VERGE Hawaii highlighted how 'resilience' is changing the narrative
This article was sponsored by Ulupono Initiative.
Hawaii is known for sun, surf and the "aloha" spirit — and in the energy world, as a progressive place that has set landmark goals of 100 percent renewable energy for the state and other clean transportation goals for its counties. In the era of climate change, the success of clean energy will depend on whether the grid architecture is resilient.
As an island state, Hawaii knows all too well the destructive force of our planet, based on past experiences with Hurricanes Iwa (1982) and Iniki (1992) that affected multiple islands. Just this year alone, our state has endured a string of bad weather conditions — from heavy rain-induced flooding on Kauai and Oahu in April, to back-to-back major storms in August (Hurricane Lane) and September (Tropical Storm Olivia).
Lane showed us that a major hurricane could occur at any time, becoming one of only two recorded Category 5 hurricanes to pass within 350 miles of the state. Although the storm weakened as it drew along the Islands and was, for the most part, considered a near miss, Lane left lasting effects: heavy downpours caused widespread flooding, evacuations and thoroughfare closures on Hawaii Island, and many blame the storm winds with helping fan the flames of the large brush fire in West Maui that damaged homes and scorched thousands of acres.
Hawaii isn’t alone — at the time of writing this article, we are witnessing the shattering impacts of Hurricane Florence on the Carolinas and Typhoon Mangkhut on the Philippines and China. We also remember the devastation Hurricane Maria had on Puerto Rico a year ago. What happened in Puerto Rico was a stark reminder of Hawaii’s own vulnerability and made us question how well we would recover after the next natural disaster. Can we do better?
A frank discussion
At the VERGE Hawaii clean energy summit in June, it was an honor to participate in a plenary discussion that brought together national and Hawaii experts working with me on Puerto Rico’s future electrical system. I was joined on the panel, "Rebuilding for Resilience — Lessons from Puerto Rico and Beyond," by fellow members of the Puerto Rico Electric Power Authority Transformation Advisory Council: Harley "Rick" Eckert from the Kauai Island Utility Cooperative and Sanjay Bose from New York utility Con Edison.
On the main stage, I shared how Hurricane Maria exposed the fragility of Puerto Rico’s infrastructure in the face of a Category 5 storm. As Puerto Rico is an island community like Hawaii, we should all pay attention to the fact that the storm caused the entire electric grid to fail, disrupted the highway and road network and severely limited access to clean drinking water.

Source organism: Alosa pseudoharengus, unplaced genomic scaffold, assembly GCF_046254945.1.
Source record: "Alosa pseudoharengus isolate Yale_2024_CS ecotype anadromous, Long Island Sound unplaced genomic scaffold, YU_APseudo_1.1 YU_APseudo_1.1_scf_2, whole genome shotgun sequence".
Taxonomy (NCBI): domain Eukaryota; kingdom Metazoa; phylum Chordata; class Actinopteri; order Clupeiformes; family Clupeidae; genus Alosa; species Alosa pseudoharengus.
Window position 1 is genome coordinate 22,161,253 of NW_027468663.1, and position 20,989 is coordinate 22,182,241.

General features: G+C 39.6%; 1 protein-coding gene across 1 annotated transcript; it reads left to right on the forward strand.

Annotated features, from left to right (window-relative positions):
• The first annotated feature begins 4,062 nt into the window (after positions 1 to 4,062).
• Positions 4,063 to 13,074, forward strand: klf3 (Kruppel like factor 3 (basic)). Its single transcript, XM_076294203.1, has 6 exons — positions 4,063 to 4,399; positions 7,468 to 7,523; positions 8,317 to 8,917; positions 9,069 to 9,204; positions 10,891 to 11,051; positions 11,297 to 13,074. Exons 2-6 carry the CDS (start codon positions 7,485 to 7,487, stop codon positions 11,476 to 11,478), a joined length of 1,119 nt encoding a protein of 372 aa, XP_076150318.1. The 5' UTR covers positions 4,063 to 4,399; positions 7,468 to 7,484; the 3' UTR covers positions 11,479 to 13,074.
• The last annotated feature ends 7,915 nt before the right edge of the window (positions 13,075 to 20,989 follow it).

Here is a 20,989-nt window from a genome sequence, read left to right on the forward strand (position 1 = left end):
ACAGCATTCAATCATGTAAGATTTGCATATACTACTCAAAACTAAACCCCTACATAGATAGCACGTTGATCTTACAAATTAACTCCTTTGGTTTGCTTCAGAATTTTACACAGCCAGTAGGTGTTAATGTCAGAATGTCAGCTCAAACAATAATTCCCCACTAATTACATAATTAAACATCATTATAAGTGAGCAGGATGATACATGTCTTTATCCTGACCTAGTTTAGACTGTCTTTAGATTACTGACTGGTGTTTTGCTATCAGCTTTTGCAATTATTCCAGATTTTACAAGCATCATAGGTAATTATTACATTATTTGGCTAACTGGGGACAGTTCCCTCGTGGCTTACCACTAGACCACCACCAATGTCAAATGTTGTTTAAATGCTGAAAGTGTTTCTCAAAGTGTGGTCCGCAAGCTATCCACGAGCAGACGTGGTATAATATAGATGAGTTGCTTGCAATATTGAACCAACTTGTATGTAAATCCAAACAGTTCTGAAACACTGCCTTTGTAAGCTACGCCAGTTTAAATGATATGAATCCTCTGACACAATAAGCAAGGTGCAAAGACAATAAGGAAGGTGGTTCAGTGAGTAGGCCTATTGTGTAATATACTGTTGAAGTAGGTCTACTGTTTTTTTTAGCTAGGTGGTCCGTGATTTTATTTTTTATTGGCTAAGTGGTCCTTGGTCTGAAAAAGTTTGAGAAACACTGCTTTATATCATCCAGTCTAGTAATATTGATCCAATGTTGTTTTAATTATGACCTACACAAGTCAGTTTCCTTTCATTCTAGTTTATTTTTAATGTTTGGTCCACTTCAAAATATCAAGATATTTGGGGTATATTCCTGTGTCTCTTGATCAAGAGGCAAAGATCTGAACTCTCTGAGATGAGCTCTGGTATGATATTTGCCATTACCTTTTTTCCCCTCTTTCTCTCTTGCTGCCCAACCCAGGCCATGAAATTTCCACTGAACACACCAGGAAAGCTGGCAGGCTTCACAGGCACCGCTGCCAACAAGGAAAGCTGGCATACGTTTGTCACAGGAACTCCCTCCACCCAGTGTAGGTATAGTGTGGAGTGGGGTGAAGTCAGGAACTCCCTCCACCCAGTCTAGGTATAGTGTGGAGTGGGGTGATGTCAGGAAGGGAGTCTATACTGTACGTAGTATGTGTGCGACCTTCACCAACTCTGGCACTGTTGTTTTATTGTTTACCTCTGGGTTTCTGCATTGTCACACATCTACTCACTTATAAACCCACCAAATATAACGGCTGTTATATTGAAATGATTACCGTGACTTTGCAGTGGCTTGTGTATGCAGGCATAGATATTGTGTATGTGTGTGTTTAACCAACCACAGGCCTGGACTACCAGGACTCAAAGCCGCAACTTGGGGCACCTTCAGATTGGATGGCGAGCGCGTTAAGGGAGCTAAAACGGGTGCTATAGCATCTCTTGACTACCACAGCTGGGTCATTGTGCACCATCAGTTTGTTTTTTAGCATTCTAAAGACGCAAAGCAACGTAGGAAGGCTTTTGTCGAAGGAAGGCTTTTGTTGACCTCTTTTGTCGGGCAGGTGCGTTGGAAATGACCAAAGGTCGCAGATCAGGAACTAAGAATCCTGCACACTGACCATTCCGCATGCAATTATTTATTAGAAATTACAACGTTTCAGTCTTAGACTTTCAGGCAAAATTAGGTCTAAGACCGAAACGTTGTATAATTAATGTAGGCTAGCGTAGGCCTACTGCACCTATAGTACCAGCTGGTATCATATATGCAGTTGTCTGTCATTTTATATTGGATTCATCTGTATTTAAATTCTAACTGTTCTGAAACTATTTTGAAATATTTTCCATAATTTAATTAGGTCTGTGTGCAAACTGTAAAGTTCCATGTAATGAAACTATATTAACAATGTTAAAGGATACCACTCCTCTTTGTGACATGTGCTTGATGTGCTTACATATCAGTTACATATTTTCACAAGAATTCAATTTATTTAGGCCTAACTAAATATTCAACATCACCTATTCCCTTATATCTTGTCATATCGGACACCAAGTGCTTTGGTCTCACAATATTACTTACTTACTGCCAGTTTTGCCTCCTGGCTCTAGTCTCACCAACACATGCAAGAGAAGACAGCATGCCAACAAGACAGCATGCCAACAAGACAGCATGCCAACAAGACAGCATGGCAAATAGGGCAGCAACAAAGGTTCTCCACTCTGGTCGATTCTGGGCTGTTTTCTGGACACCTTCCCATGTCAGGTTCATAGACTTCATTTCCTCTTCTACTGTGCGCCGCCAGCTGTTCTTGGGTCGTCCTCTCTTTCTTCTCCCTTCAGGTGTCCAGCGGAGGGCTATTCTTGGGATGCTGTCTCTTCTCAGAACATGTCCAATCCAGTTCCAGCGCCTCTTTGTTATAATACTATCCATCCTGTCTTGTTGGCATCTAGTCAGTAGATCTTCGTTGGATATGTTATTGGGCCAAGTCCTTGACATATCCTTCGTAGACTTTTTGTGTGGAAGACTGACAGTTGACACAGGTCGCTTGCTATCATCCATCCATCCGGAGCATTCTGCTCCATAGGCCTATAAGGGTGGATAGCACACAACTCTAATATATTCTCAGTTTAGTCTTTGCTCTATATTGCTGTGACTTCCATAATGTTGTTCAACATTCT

What happened in Puerto Rico will happen here. We are not doing the type of joint planning we need. For example, Honolulu’s Board of Water Supply only has backup power supply for seven of its 20 major pumps serving the island of Oahu. In the event of a natural disaster, this could result in a full-scale health crisis.
There is good news — technology has advanced. There are now more commercially viable proposals for microgrids and minigrids that can withstand severe events but also make financial sense from provider and user perspectives. In about five years, there will be a pivot point when the grid becomes the generation source and not the backbone. It will be exciting.
Making the financing work for clean energy projects was likewise a hot topic at VERGE Hawaii. Attendees were drawn to another panel discussion, "Bridging the Financing Gap for Clean Energy," filling the conference room eager to discuss financing challenges as, in terms one panelist put it, "Hawaii creeps closer to its 100 percent renewables goals."
My colleague, Murray Clay, who serves as Ulupono Initiative’s managing partner, observed that the market’s commitment to clean energy appears to be sound. As evidence, one need only look to recent history: when President Donald Trump declared last year the United States would exit the Paris climate deal, many of America’s largest corporations responded by committing to the agreement anyway, aiming to pursue cleaner energy and reduce emissions on their own because it made good business sense.
Helping matters is that a major transformation is underway in the area of finance, not just as it applies to clean energy but everywhere. Technology is "disrupting" and in a very good way, as the panelists explained. For example, options provided by PayPal and crowd-funding were not even possible 10 years ago. Considering that about 64 percent of clean energy operations consist of "soft costs," simple enhancements to technology offer great opportunities to streamline and reduce overhead.
There is also room for improvement in the areas of addressing the complexities and delays in permitting process and in electric utility procurement of new energy resources, as well as establishing time limitations on bilateral power purchase agreement negotiations. To illustrate how these factors can extend the time it takes to implement projects, Clay shared how Ulupono’s supportive role in the Honolulu Seawater Air Conditioning project began years ago as a minority investor, but today the firm is a majority investor as others have come and gone. One reason, Clay said, is that other investors may not have foreseen how long it takes for projects in Hawaii to move forward.
Transformation requires two things — perseverance and collaboration. For now, everyone is managing their particular kuleana (one’s personal sense of responsibility), but we need to have conversations across all areas. Resilience changes the narrative between utility and the consumer; it puts us back in alignment.